Bianet has reported that European Court of Human Rights (ECHR) judge Isil Karakas has named Turkey as the country with the worst conditions regarding freedom of expression and press freedom. This year alone, the number of application to the ECHR has jumped from 6500 last year to 9000. As she says, ‘Arrest has become the norm, not the exception’. Read the full article below:

30 November 2011

ECHR judge Karakaş said that among all member states of the Council of Europe, Turkey was the country in the worst situation considering press freedom and freedom of expression. Turkey is the country with the most convictions ruled by the ECHR in this area.

 Işıl Karakaş, judge at the European Court of Human Rights (ECHR), emphasized that periods of detention and custody in Turkey were a big problem. Moreover, the number of applications made to the ECHR by Turkish nationals significantly increased this year, she said.

Read here the summary of an interview with judge Karakaş held by NTV reporter Kayhan Karaca.

* The number of applications filed to the ECHR from Turkey in 2011 has increased incredibly. This year, about 9,000 applications were made compared with less than 6,500 last year. This shows that some things are not going right in Turkey despite a set of regulations, reforms or developments expected for the judiciary.

* Saying that the number of applications has grown exponentially shows that the rights and freedoms guaranteed under domestic law are not sufficient. Most of the applications coming from Turkey are concerned with the lengths of detention and trial periods. These two issues are connected to each other as a matter of fact.

* Arrest is not a concern that can be resorted to in any situation all the time. The decision on arrest can only be given under very specific and precise conditions. In Turkey, exactly the opposite is the case. Arrest became the norm and release an exception.

* The basic reason for us to find a violation in a trial are clichéd judge decisions that lack an explication of the matter and a sufficient justification. The law should be amended with regard to the period of detention.

* Considering press freedom and freedom of expression Turkey is the state in the worst condition. It is the country with the highest number of decisions for violations in the field of press freedom and freedom of expression. Turkey is followed by France with ten violations whereas this figure exceeds two hundred for Turkey.

* There are many problems arising from freedom of expression in Turkey, especially the Anti-Terror Law. Articles 2 and 5 are not in compliance with the case law of the ECHR and the European Convention on Human Rights.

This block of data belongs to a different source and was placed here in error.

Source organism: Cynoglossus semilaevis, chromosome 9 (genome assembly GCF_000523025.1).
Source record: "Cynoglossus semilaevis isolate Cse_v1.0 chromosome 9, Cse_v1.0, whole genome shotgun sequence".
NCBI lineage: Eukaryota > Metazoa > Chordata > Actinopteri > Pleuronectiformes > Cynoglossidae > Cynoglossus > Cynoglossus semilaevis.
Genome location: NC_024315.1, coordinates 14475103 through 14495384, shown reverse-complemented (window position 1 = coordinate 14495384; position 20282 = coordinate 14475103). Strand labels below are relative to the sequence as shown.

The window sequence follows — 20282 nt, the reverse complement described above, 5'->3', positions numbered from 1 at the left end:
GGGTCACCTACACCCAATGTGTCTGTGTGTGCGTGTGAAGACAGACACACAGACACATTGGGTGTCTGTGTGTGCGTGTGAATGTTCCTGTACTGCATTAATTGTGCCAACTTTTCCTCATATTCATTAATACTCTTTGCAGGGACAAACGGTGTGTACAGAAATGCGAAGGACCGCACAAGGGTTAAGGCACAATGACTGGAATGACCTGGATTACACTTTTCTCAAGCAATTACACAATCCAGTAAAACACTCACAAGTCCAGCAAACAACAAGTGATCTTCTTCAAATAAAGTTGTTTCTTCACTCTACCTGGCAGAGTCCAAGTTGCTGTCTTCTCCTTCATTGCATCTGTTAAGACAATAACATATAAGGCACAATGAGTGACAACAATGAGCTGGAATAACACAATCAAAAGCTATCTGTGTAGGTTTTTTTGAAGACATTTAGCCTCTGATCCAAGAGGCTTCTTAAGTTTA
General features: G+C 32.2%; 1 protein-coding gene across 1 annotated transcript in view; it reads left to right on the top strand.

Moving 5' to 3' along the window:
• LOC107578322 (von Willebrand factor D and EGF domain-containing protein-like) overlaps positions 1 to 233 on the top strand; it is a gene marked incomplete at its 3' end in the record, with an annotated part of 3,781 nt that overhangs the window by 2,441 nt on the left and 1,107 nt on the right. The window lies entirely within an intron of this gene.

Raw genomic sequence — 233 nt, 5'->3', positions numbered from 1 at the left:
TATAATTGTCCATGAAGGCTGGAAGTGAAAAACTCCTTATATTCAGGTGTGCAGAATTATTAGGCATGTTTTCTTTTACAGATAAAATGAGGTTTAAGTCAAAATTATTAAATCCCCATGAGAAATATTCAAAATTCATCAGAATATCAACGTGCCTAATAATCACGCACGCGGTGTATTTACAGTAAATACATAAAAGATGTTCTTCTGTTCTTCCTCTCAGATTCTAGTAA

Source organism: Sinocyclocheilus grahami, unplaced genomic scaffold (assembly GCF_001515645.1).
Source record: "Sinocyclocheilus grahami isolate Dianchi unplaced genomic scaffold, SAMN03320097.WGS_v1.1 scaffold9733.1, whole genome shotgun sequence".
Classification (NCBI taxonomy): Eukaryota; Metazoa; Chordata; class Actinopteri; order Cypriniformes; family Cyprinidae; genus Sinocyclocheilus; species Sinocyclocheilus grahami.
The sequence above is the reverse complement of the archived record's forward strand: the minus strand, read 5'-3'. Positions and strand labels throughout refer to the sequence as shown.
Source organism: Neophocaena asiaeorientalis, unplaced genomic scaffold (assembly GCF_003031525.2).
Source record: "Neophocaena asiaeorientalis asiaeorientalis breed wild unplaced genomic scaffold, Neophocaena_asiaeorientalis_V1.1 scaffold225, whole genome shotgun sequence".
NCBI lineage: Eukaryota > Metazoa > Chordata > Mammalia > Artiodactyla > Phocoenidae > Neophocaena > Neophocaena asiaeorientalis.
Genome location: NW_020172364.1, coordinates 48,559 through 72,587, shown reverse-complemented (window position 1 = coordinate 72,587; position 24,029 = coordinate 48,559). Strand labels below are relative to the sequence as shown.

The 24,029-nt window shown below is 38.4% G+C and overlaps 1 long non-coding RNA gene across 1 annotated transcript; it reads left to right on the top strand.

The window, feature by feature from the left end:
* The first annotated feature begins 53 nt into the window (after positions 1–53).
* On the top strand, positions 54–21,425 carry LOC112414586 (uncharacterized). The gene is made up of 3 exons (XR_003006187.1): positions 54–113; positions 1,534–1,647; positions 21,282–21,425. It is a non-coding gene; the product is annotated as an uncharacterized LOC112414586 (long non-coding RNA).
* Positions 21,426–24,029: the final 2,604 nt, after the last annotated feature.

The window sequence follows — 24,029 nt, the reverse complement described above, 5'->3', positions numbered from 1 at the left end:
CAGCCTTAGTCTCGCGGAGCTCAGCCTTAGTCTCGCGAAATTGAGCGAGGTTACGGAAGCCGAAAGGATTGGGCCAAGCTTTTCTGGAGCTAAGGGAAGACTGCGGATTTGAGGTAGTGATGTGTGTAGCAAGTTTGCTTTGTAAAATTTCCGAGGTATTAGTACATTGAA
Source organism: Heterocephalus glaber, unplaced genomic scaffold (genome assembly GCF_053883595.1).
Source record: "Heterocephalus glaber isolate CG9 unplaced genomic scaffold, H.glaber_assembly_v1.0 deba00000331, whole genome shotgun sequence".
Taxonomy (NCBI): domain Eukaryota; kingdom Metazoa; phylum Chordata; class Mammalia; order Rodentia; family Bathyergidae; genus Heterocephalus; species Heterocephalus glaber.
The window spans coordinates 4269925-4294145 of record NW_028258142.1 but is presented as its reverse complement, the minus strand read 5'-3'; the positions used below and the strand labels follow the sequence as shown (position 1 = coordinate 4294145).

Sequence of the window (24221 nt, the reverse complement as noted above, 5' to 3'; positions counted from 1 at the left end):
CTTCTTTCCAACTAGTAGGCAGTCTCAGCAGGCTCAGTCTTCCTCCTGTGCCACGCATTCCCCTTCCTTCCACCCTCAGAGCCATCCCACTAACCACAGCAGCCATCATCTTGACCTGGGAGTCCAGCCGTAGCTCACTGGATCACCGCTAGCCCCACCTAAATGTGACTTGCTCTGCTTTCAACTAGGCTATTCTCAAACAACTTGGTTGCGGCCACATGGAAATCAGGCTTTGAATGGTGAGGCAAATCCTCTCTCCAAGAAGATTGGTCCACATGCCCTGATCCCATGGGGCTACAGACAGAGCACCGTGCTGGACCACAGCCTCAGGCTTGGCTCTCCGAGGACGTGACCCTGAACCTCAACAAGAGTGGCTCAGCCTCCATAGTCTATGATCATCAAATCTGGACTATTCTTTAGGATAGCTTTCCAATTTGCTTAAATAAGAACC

* The result of the application filed by Taner Akçam is a very important decision. In fact, the ECHR had previously ruled in the Hrant Dink decision that the application and interpretation of Article 301 [Insulting the Turkish nation] by the Court of Appeals did not suit the requirements of a democratic social order. As pointed out by the ECHR in the Akçam decision, the mere existence of this Article is a violation of Article 10 of the European Convention on Human rights on freedom of expression. In other words, Article 301 is in breach of Article 10 of the Convention.

* The existence of this article violates freedom of expression. Its wording is vague and unclear. Additionally, changing the term ‘Turkishness’ to ‘Turkish Nation’ did not change much. It is an obligation for Turkey to remove Article 301 from the regulation.

* The ECHR Grand Chamber decided against Armenia in the case of Bayatyan. For the first time, the court interpreted the right to conscientious objection in the scope of Article 9 of the Convention on freedom of religion and conscience. Today, it is a right to have the issue of conscientious objection assessed in the scope of freedom of religion and conscience.

* Also in the Erçep decision it was said that “Turkey has to amend legal regulations accordingly by all means and has to recognize the right to conscientious objection. Furthermore, an additional public service as an alternative service should be put in place for people who use this right. I do not think Turkey has any other choice than that. (AS/VK)

For more information on freedom of expression issues in Turkey, download the International PEN resolutions Sept 2011, which expresses the organisation’s explicit concern about laws and practices in Turkey that allow the prosecution of writers solely for their writing. In particular, they highlight the case of writer and lawyer Muharrem Erbey, who has for the last few years been the president of the Diyarbakir branch of the  Human Rights Association (IHD).